WASHINGTON -- The Central Intelligence Agency's infiltration and possible manipulation of computers belonging to Senate oversight investigators was "worse than criminal" and needs to be investigated, two key Republican senators charged Friday.
CIA Director John Brennan, who previously had adamantly denied the spy agency pried into the data of Senate Intelligence Committee staffers, admitted Thursday that it did, and apologized. He said a review board led by former Sen. Evan Bayh (D-Ind.) would investigate the matter.
But Sens. Lindsey Graham (R-S.C.) and John McCain (R-Ariz.) -- echoing the demands of some Democrats -- said an internal review by the very agency that misled Congress about its own actions is far from adequate.
"To me, this is a very big deal, and an apology is not enough," said Graham, who added that Congress cannot simply let the matter fade away with the summer recess.
"This is out of a movie," McCain said. "I really never believed that an agency of government, particularly with the capabilities of the CIA would carry out such actions, which is clearly unconstitutional. In some ways it's worse than criminal."
The CIA's snooping on the Senate came as staffers were working on a massive investigation of the torture committed by the agency in the earlier days of the war on terror after the 9/11 attacks. The "enhanced interrogation" techniques were since halted and banned by President Barack Obama. The results of the probe have been compiled in a report of more than 6,000 pages. A redacted, declassified version is expected to be released soon.
McCain and Graham said the agency's invasion of the Senate's work was doubly troubling because it was apparently trying to defend itself against the damning report, and violating the separation of powers.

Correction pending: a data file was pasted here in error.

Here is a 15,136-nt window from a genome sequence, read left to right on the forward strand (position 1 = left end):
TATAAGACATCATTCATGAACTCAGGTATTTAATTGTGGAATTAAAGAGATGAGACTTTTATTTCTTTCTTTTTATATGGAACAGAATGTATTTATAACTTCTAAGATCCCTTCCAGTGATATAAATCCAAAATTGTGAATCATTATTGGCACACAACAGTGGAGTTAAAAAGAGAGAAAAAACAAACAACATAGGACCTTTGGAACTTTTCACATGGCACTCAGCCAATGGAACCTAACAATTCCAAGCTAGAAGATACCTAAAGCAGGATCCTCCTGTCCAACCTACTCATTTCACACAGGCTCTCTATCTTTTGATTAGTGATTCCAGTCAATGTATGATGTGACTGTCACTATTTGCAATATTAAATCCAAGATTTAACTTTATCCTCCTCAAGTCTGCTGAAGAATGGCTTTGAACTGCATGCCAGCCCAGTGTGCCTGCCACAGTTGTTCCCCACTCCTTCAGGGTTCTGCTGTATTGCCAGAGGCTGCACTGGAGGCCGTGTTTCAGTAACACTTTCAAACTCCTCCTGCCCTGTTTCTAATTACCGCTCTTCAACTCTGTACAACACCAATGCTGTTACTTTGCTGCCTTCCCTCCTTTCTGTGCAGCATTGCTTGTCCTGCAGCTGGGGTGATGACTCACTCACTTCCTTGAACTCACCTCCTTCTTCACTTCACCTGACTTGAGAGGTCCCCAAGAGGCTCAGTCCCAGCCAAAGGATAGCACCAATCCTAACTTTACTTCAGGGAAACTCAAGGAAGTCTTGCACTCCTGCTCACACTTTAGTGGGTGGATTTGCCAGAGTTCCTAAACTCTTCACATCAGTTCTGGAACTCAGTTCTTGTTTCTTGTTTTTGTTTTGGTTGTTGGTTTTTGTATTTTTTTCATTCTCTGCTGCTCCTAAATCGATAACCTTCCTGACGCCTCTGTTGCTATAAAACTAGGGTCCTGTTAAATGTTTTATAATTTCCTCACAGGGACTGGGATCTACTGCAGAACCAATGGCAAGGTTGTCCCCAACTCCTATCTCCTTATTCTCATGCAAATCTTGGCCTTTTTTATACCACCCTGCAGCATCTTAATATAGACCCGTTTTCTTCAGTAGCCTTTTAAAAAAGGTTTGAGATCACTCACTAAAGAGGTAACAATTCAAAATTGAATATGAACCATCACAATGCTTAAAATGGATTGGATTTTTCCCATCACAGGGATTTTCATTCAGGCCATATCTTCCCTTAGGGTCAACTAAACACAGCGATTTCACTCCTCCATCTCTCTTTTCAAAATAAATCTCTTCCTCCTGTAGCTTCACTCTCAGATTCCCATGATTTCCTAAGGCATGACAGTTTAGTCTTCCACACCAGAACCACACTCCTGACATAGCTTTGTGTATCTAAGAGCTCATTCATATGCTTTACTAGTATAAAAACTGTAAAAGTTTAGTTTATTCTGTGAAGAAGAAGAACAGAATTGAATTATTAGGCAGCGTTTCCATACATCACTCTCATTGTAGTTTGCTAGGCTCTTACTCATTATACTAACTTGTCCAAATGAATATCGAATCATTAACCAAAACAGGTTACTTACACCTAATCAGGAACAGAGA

"This has got to do with the fundamentals of our Constitution and the division of power, the checks and balances that are supposed to be the dictates of how we govern this country," McCain said. "If you have something like this going on, how can the American people be confident that our intelligence agencies are carrying out their constitutional responsibilities and not acting like a rogue agency?"
The senators did not specify what the probe into the activities should be, but said the decision by the Department of Justice not to seek charges was inadequate, as was appointing Bayh.
"We would be glad to discuss some way of an investigation conducted by people who have credibility with the American people," McCain said. "It can't come from inside the agency whose director directly lied to the American people on at least two occasions that I know of."
The outrage in this case is not partisan. On Thursday, Sens. Mark Udall (D-Colo.), Martin Heinrich (D-N.M.) and Ron Wyden (D-Ore.) all hammered the CIA. Udall and Heinrich both said they'd lost all confidence in Brennan.
Senate Majority Leader Harry Reid (D-Nev.) didn't go as far, but he called the agency's actions "appalling and deeply threatening to our system of checks and balances."
Michael McAuliff covers Congress and politics for The Huffington Post. Talk to him on Facebook.